If You Could Do It Over Again, Would You?


If You Could Do It Over Again, Would You?

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There’s nothing more majestic than a crisp, fall, Saturday afternoon at West Point, nestled off the Hudson River, among the rocks, deciduous trees and the fall colored leaves welcoming the changing of the seasons.  The sights and sounds of a collegiate football game fill the air as I sit with my longtime friends and enjoy the pageantry that comes with a gridiron contest, a tradition nearly as old as West Point itself.

Jason Stewart, the Captain of the 1993 sixth place finishing NCAA national college men’s cross country team, is the reason I find myself reminiscing with some of my closest and dearest friends this afternoon.  We descend upon the Academy, 24 years after our journey began, to celebrate Jason for being inducted into the Army Collegiate Sports Hall-of-Fame, with five other well deserved former Army athletes that make up the Hall’s class of 2017.

It’s an emotional and inspiring weekend filled with hugs, smiles, and old stories that bring a flood of memories back to the surface, allowing me and my teammates to reconnect and rediscover our forgotten youth.

I find myself sitting with my longtime friend and teammate, Jack Swift, during the football game.  We share a bucket of popcorn and a bottle of water.  We cheer on the Army football team and catch up on our families, careers and lives.  As always, when I gather with this group of men and women, I reflect and take account of my life since I graduated from the Academy.  Jack and I engage in a genuine conversation about life and compare our thoughts on the world, our accomplishments, and our dreams.

I turn to Jack, during a pause in the action on the football field, “Jack, let me ask you something.”

He turns and smiles, “What is it?”

“If you could do it all over again, knowing what you know now, would you?”  I scan his face and wait for his response.

“Definitely.” Jack states with confidence and without hesitation.

“Why?” I ask, probing his answer.

“Because this is real.” Jack gestures to our friends and teammates talking and laughing with one another in the stands. “What we have is real.”

“What do you mean?”  I ask.

“So much of our world is fake and only surface deep.  A kid goes to Harvard, because of his dad’s money.  Some rich guy buys a nice place on the beach in Malibu, but there is no true value in it.  Not the kind of value we developed as a team, as brothers.”  He pauses and looks over at me.  “I’ll take what we have, our relationships and our experiences.  You can ask anyone of these guys for anything, and they’ll give it to you, because we love and support one another in any situation.  Yup, I would do it all over again, no doubt.”

Our group rented a house overlooking the beautiful Hudson River.  We gather each night in the living room around a roaring fire and share memories, discuss current events, and debate politics and social issues.  I cherish every moment of it and feel honored to be a part of such a great group of people.

Eventually, like all good things, the weekend comes to end and we hug one another and say our goodbyes. I head home inspired to know that I’m a part of something special, and yes, something real.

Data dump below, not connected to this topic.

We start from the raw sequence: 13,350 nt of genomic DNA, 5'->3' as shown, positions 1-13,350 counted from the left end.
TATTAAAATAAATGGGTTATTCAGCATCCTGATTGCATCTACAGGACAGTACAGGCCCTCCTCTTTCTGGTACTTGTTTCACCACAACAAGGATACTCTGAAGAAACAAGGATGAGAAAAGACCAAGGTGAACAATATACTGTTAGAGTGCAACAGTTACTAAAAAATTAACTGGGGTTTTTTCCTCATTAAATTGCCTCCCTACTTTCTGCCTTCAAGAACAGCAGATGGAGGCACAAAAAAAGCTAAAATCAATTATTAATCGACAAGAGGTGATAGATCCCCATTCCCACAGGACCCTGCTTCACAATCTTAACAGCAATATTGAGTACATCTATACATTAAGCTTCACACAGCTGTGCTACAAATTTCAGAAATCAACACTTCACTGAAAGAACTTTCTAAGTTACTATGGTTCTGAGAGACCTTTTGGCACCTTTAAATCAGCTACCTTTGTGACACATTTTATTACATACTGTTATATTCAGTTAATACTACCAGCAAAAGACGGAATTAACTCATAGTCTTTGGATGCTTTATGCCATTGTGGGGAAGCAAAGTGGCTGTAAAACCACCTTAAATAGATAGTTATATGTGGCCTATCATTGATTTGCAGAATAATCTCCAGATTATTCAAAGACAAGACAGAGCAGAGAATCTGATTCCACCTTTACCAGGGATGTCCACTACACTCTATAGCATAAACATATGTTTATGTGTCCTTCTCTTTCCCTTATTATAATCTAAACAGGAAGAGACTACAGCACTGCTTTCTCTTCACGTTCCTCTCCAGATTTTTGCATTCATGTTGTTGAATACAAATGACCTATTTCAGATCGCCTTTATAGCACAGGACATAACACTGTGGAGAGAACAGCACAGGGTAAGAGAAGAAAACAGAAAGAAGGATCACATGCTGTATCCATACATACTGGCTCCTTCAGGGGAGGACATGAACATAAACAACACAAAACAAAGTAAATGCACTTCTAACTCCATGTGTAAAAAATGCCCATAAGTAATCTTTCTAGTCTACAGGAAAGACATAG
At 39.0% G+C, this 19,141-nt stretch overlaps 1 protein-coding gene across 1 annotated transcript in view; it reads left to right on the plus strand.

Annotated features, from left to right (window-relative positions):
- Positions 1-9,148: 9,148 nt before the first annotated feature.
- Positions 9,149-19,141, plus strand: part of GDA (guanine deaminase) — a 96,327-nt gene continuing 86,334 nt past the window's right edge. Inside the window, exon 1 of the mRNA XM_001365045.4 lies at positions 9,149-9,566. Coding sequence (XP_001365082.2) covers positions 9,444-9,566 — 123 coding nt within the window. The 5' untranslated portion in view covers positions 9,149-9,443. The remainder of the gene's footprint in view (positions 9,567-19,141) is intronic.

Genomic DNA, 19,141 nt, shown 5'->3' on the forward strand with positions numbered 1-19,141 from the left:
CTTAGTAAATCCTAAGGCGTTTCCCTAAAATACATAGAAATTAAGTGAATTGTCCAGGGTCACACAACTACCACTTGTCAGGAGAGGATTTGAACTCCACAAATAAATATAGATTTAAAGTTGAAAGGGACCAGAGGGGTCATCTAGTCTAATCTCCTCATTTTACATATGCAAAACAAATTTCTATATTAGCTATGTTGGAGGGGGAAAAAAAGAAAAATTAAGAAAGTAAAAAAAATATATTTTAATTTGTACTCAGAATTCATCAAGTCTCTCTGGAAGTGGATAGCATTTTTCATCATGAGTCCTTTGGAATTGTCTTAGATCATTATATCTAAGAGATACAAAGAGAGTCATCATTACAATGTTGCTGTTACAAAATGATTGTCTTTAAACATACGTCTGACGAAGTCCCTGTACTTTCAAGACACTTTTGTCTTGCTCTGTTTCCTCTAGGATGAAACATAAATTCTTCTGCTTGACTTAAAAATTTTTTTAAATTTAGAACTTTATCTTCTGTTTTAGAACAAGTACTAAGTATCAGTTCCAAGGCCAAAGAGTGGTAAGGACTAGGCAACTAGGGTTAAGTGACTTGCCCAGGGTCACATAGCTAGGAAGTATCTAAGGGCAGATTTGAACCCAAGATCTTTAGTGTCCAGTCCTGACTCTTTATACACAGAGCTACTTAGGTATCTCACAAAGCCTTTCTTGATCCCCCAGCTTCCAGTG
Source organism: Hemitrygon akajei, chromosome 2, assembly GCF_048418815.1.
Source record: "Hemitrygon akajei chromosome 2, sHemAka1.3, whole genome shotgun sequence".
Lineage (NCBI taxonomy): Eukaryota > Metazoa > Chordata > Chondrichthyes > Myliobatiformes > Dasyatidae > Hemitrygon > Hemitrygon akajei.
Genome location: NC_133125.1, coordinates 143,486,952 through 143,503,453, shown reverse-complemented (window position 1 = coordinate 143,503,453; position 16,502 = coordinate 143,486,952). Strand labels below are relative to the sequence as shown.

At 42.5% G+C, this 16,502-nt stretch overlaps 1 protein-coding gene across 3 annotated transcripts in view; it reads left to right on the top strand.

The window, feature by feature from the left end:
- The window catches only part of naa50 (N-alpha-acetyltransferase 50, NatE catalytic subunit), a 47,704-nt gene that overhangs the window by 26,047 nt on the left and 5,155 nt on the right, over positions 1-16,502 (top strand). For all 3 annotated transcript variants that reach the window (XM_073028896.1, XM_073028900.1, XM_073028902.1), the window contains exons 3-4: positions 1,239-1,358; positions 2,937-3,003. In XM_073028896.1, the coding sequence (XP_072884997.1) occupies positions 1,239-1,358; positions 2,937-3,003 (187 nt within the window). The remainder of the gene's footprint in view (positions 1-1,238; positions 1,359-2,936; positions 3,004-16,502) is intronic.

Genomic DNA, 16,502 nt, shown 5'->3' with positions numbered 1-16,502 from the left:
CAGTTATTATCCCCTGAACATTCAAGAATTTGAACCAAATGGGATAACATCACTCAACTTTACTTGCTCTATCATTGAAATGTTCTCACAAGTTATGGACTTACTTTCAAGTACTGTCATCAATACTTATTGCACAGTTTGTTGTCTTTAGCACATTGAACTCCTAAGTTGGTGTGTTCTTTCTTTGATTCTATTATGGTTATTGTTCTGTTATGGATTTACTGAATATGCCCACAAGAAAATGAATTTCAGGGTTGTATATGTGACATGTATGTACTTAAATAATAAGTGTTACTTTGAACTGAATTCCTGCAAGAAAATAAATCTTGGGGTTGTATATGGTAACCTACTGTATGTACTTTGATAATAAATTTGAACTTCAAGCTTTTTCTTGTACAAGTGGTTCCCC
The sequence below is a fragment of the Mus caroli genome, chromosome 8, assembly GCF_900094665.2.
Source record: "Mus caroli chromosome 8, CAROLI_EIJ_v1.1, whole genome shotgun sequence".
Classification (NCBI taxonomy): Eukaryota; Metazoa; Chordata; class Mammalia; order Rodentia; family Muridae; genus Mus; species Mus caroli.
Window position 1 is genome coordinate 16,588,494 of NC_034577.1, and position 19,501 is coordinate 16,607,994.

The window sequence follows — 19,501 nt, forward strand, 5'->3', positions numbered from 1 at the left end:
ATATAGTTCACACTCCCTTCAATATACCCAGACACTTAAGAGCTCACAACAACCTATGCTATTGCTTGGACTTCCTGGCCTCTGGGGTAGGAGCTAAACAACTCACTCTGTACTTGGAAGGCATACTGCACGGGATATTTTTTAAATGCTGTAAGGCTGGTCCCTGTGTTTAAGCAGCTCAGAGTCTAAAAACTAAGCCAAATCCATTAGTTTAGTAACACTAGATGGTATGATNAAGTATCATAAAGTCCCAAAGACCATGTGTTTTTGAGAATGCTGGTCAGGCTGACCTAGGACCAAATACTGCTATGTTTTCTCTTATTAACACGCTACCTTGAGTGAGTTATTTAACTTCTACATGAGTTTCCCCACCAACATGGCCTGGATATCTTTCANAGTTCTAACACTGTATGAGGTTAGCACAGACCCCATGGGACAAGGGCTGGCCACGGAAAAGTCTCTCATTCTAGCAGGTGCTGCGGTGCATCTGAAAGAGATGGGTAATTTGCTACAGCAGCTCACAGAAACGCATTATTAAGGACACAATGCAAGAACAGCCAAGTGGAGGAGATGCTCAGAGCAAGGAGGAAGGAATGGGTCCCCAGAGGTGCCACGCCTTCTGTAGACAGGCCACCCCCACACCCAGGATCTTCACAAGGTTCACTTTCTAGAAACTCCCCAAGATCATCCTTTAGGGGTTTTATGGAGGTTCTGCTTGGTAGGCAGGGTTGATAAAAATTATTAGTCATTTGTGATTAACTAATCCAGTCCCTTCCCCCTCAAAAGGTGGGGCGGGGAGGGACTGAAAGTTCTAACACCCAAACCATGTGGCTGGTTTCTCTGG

I ponder my conversation with Jack on my flight home.  He’s right, our group has a deep and meaningful connection that time nor controversy can destroy, but why?  What makes our connections real, what makes anything real?  I believe it’s because of four simple, but powerful elements that true friendship provides:

  1. Grace – Our group extends grace to one another. We come from all walks of life and have varying backgrounds and beliefs.  We respect each other’s opinions, although we may not agree, and we accept each other unconditionally, despite our flaws and past mistakes.
  2. Respect – We respect each other for who we are as people. We laugh and joke with one another, but there’s always an underlying respect for every person in the group.
  3. Unconditional Love – There’s a basic, simple, and foundational love we’ve built over the years that’s undeniable. We cheer for each other’s successes and we feel each other’s pain.  We don’t keep score nor do we manipulate each other.  We simply love one another and truly enjoy every interaction, every moment, and every memory we share.  We embrace each other as brothers and sisters, as a family.
  4. Servanthood – Above all, we serve each other. We approach our interactions with humility and search for ways to help others in our group.  Whether it’s tickets to a game, sharing reward miles for cheaper flights, lending money for business ventures, offering advice on life, or simply showing up and supporting each other in times of joy and sorrow, we continually serve one another without expecting anything in return.

I’m blessed to call my former Army teammates and classmates my friends.  I’m honored that they accept me for who I am and love me, despite my flaws.  Most important, I’m blessed to have something real in my life.  In the end, I’ve come to my own conclusion that if given the choice, I too, would do it all over again.  How about you?  Would you make the same decisions, or choose the same path if you could do it all over again?  If your answer is, no, then what do you need to change in your life to make it more real and worth choosing again at the end of it?

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One comment

  1. Heartfelt message, needed this after the tragedy in Las Vegas.

    Tell your parents hello!
    Kathy

    Reply

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